If you have a chronic illness, you likely have many uncomfortable symptoms that impact your life on a day-to-day basis. While you’re aware of all of these, did you know that your dental issues could be caused by your chronic illness, as well?
The connection between oral health and the rest of the body has been well researched. Dental problems such as Gum Disease tend to spread and affect areas of the body outside of the gums.
What’s not as intuitive is that chronic diseases can cause dental problems. You can do all you can to protect your teeth. You can brush your teeth twice a day, floss, use mouthwash, and regularly go to your dentist, but sometimes that isn’t enough to prevent dental problems.
When the cause of your dental problems is your chronic illness, you need to re-explore your treatment or management options.
There are certain chronic diseases that are more likely to cause dental problems than others. If you have one of these, you will want to consult with your dentist before you develop a problem.
A proactive treatment plan can help prevent the condition from beginning or becoming worse.
Chronic Illnesses that Cause Dental Problems
- Cardiovascular Problems such as Endocarditis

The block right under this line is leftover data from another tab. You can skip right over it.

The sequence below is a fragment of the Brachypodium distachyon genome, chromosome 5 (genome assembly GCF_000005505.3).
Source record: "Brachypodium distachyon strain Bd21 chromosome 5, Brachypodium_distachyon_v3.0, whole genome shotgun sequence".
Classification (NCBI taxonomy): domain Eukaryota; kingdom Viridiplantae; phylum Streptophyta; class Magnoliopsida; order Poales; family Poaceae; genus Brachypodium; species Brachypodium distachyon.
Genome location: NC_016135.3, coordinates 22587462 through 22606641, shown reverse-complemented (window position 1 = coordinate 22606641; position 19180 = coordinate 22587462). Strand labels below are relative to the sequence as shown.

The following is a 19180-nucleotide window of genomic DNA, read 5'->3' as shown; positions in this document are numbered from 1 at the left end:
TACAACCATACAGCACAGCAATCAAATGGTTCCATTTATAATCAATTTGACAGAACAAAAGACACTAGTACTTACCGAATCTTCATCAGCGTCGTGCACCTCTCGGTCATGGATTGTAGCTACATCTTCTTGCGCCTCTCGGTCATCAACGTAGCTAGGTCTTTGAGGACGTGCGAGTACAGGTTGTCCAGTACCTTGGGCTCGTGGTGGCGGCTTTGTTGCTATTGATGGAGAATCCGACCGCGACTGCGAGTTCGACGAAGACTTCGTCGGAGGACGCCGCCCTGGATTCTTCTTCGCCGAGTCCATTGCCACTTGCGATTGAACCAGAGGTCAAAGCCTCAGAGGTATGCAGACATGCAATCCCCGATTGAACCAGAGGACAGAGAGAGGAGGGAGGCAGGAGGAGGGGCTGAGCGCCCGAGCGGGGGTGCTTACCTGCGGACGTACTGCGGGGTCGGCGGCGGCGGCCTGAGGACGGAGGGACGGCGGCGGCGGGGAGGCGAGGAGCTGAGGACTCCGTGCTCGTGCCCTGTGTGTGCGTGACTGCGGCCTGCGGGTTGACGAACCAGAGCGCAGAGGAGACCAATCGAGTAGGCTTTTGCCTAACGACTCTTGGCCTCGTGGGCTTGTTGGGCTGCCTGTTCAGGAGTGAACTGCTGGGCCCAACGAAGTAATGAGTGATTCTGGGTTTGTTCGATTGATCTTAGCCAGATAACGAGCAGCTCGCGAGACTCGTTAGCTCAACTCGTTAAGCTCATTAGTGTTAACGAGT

This list is not exhaustive. If you have any chronic illness, you will want to explore all possible side effects of it. It’s best to know what to look out for, below is a list of common dental problems that are often caused by chronic illnesses.
Types of Dental Problems Caused by Chronic Illnesses
- Gum Disease
- Dry Mouth
- Mouth Sores
- Jaw Pain
- White lesions in the mouth
- Mouth ulcers
- Yeast Infection of the Mouth
As with the list of diseases, these are just some of the symptoms and problems that you may find. Any pain, discomfort, or lesions and discoloring may be cause for concern.
Prevention and Treatment Options
Just because you have a chronic disease does not mean you will have oral health problems. In fact, there are steps you can take to avoid future dental issues.
Starting with the basics, you should always take good care of your oral health. Brush your teeth twice a day, floss daily, get regular checkups, drink water, and avoid sugary food and drinks.
Just taking care of your health will help guard you against potential problems down the road.
If you do have dental problems, you should see your dentist as soon as possible.
What to Expect at Your Appointment
Come prepared for your dental appointment with questions, especially if you are worried about your chronic illness.
These are a few questions you can start with:
- What should I watch out for?
- What is the connection between my oral health and overall health?
- How can my condition be treated?
- How can I prevent developing complications?
If you are concerned that there is a connection between your chronic illness and your dental issues, schedule an appointment with our office today.